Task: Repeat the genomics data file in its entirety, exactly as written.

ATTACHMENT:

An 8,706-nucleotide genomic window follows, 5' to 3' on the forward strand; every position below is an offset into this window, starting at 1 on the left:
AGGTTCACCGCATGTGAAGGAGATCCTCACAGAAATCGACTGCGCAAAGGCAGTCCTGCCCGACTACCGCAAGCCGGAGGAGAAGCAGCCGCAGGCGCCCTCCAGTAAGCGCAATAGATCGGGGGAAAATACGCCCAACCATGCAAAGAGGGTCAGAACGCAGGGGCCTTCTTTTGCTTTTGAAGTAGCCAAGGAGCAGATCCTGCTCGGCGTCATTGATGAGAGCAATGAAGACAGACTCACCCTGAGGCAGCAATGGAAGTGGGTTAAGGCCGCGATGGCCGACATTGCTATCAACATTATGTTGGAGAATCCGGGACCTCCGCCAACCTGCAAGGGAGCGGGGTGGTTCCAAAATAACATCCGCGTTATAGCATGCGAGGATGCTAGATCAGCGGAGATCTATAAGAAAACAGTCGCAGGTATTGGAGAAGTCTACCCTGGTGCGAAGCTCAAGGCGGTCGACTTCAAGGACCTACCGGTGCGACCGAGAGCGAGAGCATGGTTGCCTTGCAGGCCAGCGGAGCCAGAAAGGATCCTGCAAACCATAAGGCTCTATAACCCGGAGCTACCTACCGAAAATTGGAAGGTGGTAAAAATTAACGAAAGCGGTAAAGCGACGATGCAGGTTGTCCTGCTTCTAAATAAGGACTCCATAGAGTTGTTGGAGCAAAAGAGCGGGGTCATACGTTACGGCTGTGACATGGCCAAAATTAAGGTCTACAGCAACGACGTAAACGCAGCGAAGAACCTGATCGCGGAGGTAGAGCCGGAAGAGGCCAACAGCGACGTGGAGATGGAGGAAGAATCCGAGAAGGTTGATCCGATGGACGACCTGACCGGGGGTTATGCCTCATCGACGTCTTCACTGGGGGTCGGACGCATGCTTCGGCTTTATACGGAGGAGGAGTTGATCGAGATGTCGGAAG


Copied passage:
An 8,706-nucleotide genomic window follows, 5' to 3' on the forward strand; every position below is an offset into this window, starting at 1 on the left:
AGGTTCACCGCATGTGAAGGAGATCCTCACAGAAATCGACTGCGCAAAGGCAGTCCTGCCCGACTACCGCAAGCCGGAGGAGAAGCAGCCGCAGGCGCCCTCCAGTAAGCGCAATAGATCGGGGGAAAATACGCCCAACCATGCAAAGAGGGTCAGAACGCAGGGGCCTTCTTTTGCTTTTGAAGTAGCCAAGGAGCAGATCCTGCTCGGCGTCATTGATGAGAGCAATGAAGACAGACTCACCCTGAGGCAGCAATGGAAGTGGGTTAAGGCCGCGATGGCCGACATTGCTATCAACATTATGTTGGAGAATCCGGGACCTCCGCCAACCTGCAAGGGAGCGGGGTGGTTCCAAAATAACATCCGCGTTATAGCATGCGAGGATGCTAGATCAGCGGAGATCTATAAGAAAACAGTCGCAGGTATTGGAGAAGTCTACCCTGGTGCGAAGCTCAAGGCGGTCGACTTCAAGGACCTACCGGTGCGACCGAGAGCGAGAGCATGGTTGCCTTGCAGGCCAGCGGAGCCAGAAAGGATCCTGCAAACCATAAGGCTCTATAACCCGGAGCTACCTACCGAAAATTGGAAGGTGGTAAAAATTAACGAAAGCGGTAAAGCGACGATGCAGGTTGTCCTGCTTCTAAATAAGGACTCCATAGAGTTGTTGGAGCAAAAGAGCGGGGTCATACGTTACGGCTGTGACATGGCCAAAATTAAGGTCTACAGCAACGACGTAAACGCAGCGAAGAACCTGATCGCGGAGGTAGAGCCGGAAGAGGCCAACAGCGACGTGGAGATGGAGGAAGAATCCGAGAAGGTTGATCCGATGGACGACCTGACCGGGGGTTATGCCTCATCGACGTCTTCACTGGGGGTCGGACGCATGCTTCGGCTTTATACGGAGGAGGAGTTGATCGAGATGTCGGAAG